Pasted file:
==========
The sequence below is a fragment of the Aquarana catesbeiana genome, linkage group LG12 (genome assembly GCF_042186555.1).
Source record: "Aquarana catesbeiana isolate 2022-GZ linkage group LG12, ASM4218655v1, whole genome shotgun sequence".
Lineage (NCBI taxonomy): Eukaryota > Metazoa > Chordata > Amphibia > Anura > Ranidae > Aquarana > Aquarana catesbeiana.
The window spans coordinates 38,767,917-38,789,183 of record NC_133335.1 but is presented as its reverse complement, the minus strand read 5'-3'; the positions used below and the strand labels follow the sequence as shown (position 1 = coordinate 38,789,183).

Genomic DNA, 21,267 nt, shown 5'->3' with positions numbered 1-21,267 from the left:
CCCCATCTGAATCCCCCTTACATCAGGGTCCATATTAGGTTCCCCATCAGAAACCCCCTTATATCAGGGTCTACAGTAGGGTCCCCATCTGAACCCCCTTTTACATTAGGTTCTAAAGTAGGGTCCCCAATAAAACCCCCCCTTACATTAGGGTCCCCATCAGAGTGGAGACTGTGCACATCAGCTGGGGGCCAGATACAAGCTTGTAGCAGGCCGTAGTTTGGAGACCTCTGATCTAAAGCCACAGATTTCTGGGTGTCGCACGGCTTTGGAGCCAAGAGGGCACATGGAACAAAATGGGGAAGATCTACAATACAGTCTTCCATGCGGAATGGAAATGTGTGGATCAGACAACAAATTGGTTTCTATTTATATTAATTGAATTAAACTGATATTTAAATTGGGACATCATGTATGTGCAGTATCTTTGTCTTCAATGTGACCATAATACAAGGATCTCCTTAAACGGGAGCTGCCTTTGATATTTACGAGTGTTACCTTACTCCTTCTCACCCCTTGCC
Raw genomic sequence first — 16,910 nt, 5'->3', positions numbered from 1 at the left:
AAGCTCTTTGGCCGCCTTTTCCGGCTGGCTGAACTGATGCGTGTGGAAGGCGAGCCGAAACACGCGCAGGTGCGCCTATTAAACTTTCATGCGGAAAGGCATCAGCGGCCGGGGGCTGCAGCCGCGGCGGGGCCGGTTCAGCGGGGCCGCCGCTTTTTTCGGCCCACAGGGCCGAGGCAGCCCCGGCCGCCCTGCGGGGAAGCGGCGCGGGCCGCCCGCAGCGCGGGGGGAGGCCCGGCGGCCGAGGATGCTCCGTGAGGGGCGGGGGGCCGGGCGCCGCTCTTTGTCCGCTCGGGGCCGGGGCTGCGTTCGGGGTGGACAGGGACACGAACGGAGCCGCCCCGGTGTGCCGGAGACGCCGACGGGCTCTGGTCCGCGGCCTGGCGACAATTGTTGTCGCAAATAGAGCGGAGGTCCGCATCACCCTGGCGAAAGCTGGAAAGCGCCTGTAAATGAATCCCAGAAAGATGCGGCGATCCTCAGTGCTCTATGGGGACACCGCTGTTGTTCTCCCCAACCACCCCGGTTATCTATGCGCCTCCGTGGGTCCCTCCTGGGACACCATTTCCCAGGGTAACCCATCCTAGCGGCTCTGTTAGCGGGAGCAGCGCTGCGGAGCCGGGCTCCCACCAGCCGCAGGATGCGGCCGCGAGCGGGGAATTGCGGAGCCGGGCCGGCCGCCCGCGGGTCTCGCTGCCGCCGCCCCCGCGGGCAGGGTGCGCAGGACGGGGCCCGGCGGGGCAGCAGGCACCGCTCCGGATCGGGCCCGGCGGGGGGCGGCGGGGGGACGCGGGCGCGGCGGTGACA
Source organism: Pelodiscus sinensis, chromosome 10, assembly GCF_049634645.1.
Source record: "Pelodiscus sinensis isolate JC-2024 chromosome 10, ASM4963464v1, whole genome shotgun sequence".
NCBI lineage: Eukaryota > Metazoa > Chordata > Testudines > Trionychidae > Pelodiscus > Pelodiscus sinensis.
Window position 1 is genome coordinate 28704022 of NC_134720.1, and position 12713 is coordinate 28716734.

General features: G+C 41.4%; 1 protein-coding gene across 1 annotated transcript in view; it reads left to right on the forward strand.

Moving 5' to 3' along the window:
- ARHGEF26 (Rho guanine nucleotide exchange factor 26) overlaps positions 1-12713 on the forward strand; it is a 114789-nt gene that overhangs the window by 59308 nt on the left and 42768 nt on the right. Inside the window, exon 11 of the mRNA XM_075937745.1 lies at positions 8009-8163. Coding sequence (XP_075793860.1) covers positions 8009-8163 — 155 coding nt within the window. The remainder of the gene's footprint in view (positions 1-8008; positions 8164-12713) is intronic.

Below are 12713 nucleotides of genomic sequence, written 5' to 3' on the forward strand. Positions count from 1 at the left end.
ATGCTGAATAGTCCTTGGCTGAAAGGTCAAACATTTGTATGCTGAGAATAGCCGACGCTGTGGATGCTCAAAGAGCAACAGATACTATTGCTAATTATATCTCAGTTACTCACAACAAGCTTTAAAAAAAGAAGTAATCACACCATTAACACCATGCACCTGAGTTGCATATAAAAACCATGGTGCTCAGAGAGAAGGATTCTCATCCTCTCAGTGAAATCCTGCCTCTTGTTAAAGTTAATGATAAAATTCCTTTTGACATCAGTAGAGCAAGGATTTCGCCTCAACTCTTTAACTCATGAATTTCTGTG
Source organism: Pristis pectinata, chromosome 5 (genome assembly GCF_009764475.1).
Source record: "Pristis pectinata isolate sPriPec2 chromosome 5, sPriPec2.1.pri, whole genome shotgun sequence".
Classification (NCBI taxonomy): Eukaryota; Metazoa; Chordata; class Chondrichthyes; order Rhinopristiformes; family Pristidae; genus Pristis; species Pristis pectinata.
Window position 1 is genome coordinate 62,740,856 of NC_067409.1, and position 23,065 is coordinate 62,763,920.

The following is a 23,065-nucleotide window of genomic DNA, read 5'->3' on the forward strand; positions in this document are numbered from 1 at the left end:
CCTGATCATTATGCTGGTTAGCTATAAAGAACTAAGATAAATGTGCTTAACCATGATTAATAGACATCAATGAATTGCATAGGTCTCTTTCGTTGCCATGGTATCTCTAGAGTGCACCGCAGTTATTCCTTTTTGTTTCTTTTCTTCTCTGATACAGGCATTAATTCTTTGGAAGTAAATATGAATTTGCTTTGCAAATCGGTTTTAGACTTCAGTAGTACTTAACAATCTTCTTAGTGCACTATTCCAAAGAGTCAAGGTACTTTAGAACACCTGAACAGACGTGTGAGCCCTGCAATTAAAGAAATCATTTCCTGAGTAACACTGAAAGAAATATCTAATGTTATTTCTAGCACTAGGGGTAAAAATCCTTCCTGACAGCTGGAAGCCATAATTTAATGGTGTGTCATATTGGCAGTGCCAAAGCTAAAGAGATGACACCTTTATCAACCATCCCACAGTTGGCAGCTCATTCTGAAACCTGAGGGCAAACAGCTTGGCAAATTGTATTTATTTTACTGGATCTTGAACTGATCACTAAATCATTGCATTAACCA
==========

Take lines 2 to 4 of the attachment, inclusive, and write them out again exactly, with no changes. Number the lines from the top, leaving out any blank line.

Source record: "Aquarana catesbeiana isolate 2022-GZ linkage group LG12, ASM4218655v1, whole genome shotgun sequence".
Lineage (NCBI taxonomy): Eukaryota > Metazoa > Chordata > Amphibia > Anura > Ranidae > Aquarana > Aquarana catesbeiana.
The window spans coordinates 38,767,917-38,789,183 of record NC_133335.1 but is presented as its reverse complement, the minus strand read 5'-3'; the positions used below and the strand labels follow the sequence as shown (position 1 = coordinate 38,789,183).